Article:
Holly Schindler is the author of the YA novels A Blue So Dark, Playing Hurt, and the upcoming Feral. Her newest novel, The Junction of Sunshine and Lucky is her middle grade debut.
Did you have trouble writing any of your characters or specific scenes within the novel? Alternately, were any characters or scenes particularly easy to write?
THE JUNCTION OF SUNSHINE AND LUCKY started out as a picture book, actually. In that first draft, Auggie didn’t even have a name—we were just looking through her eyes as she described her Grampa Gus, a trash hauler who became a folk artist. But the editors who saw the earliest version of that book all said the concept of folk art was just too advanced for the picture book audience. The editors also indicated they felt the writing was strong; I was encouraged to turn the book into a middle grade novel. Turning a 1,000-word story into a roughly 45,000-word novel wasn’t the easiest thing in the world. The story was relatively small when it was a picture book—it was simply a description of Gus and his work. To make it a novel, I had to invent secondary characters and subplots and figure out how the concept of folk art could become a series of events that built to a rising climax.
Has the title changed or stayed relatively the same as your novel journeyed towards publication?
Even though the book started out as a picture book, the original title was very similar. The first title was THE JUNK-TION OF SUNSHINE AND LUCKY. (It was actually the title it was acquired under at Penguin.) It referred to a nickname Auggie’s house gets after decorating the yard and home with her own original folk art. Penguin’s concern was that “Junk-tion” was tricky because it wasn’t an actual word, and only had meaning once you’d read the book. We played with several different titles, but my editor, Nancy Conescu, missed the sound of the original title. In the end, we opted to change the spelling of “Junk-tion.”
What book or author has most influenced you as a writer or in general?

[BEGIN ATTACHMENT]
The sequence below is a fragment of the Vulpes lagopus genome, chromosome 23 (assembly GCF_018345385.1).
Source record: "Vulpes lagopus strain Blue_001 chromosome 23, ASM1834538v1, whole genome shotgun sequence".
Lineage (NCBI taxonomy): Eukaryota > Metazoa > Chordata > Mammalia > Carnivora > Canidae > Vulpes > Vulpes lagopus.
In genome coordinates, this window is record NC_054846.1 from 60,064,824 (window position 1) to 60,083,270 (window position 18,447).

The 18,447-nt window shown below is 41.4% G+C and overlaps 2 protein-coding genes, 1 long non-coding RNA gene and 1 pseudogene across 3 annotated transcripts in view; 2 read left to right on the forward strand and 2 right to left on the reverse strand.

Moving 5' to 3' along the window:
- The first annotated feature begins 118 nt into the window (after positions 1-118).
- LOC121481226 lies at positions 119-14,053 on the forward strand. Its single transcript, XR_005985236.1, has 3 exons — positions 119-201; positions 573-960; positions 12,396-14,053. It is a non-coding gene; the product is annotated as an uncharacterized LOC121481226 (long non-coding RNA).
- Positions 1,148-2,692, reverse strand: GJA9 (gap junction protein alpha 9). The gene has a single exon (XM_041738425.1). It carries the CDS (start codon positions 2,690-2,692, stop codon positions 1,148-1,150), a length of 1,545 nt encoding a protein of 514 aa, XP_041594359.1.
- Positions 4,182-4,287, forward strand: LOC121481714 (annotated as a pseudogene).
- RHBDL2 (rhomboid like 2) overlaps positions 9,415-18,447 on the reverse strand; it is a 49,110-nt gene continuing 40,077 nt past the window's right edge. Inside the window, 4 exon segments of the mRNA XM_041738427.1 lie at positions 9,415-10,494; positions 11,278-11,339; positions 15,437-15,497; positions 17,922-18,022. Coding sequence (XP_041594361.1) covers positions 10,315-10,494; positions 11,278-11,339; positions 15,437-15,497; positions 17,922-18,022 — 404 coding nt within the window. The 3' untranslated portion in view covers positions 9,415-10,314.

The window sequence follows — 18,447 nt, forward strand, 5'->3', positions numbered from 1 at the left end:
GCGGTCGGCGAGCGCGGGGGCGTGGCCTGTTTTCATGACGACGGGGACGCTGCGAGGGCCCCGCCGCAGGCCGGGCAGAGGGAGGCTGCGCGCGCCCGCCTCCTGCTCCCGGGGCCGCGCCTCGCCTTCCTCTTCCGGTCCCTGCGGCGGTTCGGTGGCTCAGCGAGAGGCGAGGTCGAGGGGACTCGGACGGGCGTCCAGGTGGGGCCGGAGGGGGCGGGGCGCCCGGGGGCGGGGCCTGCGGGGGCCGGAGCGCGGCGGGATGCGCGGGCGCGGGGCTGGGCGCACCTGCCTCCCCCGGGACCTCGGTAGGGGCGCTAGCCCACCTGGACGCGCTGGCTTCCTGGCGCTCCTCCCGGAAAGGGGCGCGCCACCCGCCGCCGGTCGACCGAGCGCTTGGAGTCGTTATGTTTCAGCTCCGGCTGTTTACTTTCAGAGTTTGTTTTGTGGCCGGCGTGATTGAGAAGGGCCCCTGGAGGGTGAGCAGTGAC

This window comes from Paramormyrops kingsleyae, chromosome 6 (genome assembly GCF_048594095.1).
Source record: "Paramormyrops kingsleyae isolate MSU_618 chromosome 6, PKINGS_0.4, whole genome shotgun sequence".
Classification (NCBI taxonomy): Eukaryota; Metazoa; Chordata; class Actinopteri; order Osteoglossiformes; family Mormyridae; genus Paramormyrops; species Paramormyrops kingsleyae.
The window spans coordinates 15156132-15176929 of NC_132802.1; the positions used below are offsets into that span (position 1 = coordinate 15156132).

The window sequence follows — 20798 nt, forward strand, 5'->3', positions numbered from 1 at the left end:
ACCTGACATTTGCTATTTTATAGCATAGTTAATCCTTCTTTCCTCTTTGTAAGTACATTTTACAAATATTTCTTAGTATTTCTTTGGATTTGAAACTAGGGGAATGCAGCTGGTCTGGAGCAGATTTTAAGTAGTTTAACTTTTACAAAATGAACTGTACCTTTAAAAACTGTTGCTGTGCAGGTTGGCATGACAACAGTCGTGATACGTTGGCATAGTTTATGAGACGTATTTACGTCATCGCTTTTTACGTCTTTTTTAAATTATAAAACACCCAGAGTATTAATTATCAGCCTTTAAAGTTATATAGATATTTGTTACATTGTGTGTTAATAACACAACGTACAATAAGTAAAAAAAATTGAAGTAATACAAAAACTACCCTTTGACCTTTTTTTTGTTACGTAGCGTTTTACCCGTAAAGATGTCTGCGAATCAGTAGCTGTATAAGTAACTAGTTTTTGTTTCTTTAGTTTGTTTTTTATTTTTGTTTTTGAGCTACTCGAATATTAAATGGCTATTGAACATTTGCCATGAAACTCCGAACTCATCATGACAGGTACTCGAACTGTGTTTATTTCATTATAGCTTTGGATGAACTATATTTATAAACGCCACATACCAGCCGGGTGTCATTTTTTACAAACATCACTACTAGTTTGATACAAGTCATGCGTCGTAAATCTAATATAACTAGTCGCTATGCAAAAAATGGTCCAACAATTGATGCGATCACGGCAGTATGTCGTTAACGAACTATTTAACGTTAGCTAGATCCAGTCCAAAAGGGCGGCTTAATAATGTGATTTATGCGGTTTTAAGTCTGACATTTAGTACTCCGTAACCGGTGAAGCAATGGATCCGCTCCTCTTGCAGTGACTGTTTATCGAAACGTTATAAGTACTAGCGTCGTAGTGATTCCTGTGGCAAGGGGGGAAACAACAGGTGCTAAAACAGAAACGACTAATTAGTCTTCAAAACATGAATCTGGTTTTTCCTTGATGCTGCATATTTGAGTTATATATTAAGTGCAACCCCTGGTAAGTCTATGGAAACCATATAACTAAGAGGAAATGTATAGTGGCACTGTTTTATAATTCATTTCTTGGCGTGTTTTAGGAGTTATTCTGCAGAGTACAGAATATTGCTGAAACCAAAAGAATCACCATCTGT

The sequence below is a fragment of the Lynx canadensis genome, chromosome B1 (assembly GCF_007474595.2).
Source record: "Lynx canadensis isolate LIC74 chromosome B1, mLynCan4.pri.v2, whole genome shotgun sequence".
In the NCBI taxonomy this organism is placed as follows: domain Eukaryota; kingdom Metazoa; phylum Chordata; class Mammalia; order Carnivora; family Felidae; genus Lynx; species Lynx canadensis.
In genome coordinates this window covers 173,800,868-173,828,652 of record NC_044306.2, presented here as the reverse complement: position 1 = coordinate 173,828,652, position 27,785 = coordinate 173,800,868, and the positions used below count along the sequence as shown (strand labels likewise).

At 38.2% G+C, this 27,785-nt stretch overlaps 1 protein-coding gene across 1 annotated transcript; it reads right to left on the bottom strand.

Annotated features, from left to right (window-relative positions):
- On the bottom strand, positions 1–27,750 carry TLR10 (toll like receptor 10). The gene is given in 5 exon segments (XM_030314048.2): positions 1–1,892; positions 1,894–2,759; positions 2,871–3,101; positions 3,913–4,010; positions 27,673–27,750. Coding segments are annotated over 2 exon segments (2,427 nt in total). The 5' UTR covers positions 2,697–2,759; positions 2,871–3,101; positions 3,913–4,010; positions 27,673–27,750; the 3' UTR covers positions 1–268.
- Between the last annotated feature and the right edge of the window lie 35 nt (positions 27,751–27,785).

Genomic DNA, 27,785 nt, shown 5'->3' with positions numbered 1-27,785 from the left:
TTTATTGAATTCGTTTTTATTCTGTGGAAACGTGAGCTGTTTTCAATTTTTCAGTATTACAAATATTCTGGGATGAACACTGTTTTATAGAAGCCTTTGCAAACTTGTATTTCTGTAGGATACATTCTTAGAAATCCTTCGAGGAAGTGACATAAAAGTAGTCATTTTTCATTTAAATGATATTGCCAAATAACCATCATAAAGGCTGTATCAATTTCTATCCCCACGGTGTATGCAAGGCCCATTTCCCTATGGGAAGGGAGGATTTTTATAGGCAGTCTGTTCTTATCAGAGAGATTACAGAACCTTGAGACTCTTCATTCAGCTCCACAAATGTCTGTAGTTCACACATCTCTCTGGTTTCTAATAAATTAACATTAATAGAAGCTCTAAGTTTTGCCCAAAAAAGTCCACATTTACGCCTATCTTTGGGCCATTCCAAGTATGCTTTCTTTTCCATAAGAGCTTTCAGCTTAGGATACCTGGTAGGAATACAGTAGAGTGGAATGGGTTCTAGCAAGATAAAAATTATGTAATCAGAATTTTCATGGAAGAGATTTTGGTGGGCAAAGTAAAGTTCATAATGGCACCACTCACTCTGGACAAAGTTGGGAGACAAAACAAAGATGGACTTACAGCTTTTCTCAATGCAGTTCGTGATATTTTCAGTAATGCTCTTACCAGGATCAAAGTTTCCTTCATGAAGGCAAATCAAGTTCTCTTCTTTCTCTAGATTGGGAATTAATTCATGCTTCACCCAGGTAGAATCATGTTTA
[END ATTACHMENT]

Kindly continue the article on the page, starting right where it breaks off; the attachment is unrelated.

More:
Many people dream of their ideal jobs while working somewhere less desirable to make ends meet, never realizing what great experience those jobs of necessity are for their future. What jobs did you have on your way to becoming a published author? Is there a certain work experience that has shaped your writing?
Honestly, I work really hard at learning from each book I read. EVERY author has their own talent, whether it’s realistic dialogue or fantastic plot twists or humor…I know how much work it is to sell a book, and I know how much work goes into a book once it’s acquired. I ask myself why an agent wanted to rep the book, why an editor wanted to work on the book for eighteen months or so. And I let each author teach me a thing or two as I read his or her work…
If you had to pick a favorite word, what would it be and why?I was really lucky; my mom encouraged me to stay home to devote full-time attention to my writing as soon as I graduated with my master’s. But even though I didn’t have to seek full-time employment, I still wanted to pay my bills…So I started teaching music out of the house. It was the perfect setup: I’d write all morning and into the early afternoon. When kids got out of school, I started teaching lessons.I was shocked, though, at how similar those kids were to the kids I’d known in school! They actually inspired me to try my hand at writing juvenile work (I’d only written adult work before that). I never would have written for kids had I not taught those lessons. (That just goes to show you how important it is to continue to have new experiences—you never know how it’s going to find its way into your work.
YES. So much of the writing life is filled with “no”s—rejections from editors and agents, less-than-glowing online reviews, libraries that don’t feature your work, bookstores that turn you down for events…YES becomes a musical word! (You also wind up appreciating the positive people and events in your life with an intensity that you might not have, had you not heard all those “no”s!)
My blog is dedicated to my personal hiding spot, books. Who, what, or where can be credited as your personal escape from reality?
Writing certainly is a fabulous escape—you’re in complete control of the world on your page, which never happens in real life. And music—I’m a total music junkie; it’s my favorite “reset” button…